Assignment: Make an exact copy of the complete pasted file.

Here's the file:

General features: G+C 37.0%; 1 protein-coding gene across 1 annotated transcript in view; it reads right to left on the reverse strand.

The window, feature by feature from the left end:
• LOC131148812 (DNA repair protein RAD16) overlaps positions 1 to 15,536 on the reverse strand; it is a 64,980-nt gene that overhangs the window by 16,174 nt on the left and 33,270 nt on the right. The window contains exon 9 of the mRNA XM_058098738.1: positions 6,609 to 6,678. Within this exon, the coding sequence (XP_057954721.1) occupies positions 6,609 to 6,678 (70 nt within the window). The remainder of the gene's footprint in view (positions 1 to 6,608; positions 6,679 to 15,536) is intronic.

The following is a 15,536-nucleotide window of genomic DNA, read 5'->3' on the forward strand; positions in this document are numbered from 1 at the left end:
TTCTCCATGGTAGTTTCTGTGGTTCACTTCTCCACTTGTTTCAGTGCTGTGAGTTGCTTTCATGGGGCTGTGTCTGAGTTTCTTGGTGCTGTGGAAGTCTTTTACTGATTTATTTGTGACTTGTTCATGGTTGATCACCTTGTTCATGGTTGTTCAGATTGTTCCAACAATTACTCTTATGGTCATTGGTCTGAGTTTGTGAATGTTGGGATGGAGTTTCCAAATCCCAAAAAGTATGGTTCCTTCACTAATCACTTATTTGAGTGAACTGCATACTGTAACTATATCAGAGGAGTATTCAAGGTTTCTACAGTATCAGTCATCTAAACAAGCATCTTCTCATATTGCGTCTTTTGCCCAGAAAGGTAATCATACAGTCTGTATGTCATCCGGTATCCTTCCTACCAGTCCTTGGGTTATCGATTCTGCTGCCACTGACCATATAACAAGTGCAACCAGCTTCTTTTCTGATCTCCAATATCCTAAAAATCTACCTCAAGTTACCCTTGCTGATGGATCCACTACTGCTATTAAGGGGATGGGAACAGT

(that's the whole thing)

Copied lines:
General features: G+C 37.0%; 1 protein-coding gene across 1 annotated transcript in view; it reads right to left on the reverse strand.

The window, feature by feature from the left end:
• LOC131148812 (DNA repair protein RAD16) overlaps positions 1 to 15,536 on the reverse strand; it is a 64,980-nt gene that overhangs the window by 16,174 nt on the left and 33,270 nt on the right. The window contains exon 9 of the mRNA XM_058098738.1: positions 6,609 to 6,678. Within this exon, the coding sequence (XP_057954721.1) occupies positions 6,609 to 6,678 (70 nt within the window). The remainder of the gene's footprint in view (positions 1 to 6,608; positions 6,679 to 15,536) is intronic.

The following is a 15,536-nucleotide window of genomic DNA, read 5'->3' on the forward strand; positions in this document are numbered from 1 at the left end:
TTCTCCATGGTAGTTTCTGTGGTTCACTTCTCCACTTGTTTCAGTGCTGTGAGTTGCTTTCATGGGGCTGTGTCTGAGTTTCTTGGTGCTGTGGAAGTCTTTTACTGATTTATTTGTGACTTGTTCATGGTTGATCACCTTGTTCATGGTTGTTCAGATTGTTCCAACAATTACTCTTATGGTCATTGGTCTGAGTTTGTGAATGTTGGGATGGAGTTTCCAAATCCCAAAAAGTATGGTTCCTTCACTAATCACTTATTTGAGTGAACTGCATACTGTAACTATATCAGAGGAGTATTCAAGGTTTCTACAGTATCAGTCATCTAAACAAGCATCTTCTCATATTGCGTCTTTTGCCCAGAAAGGTAATCATACAGTCTGTATGTCATCCGGTATCCTTCCTACCAGTCCTTGGGTTATCGATTCTGCTGCCACTGACCATATAACAAGTGCAACCAGCTTCTTTTCTGATCTCCAATATCCTAAAAATCTACCTCAAGTTACCCTTGCTGATGGATCCACTACTGCTATTAAGGGGATGGGAACAGT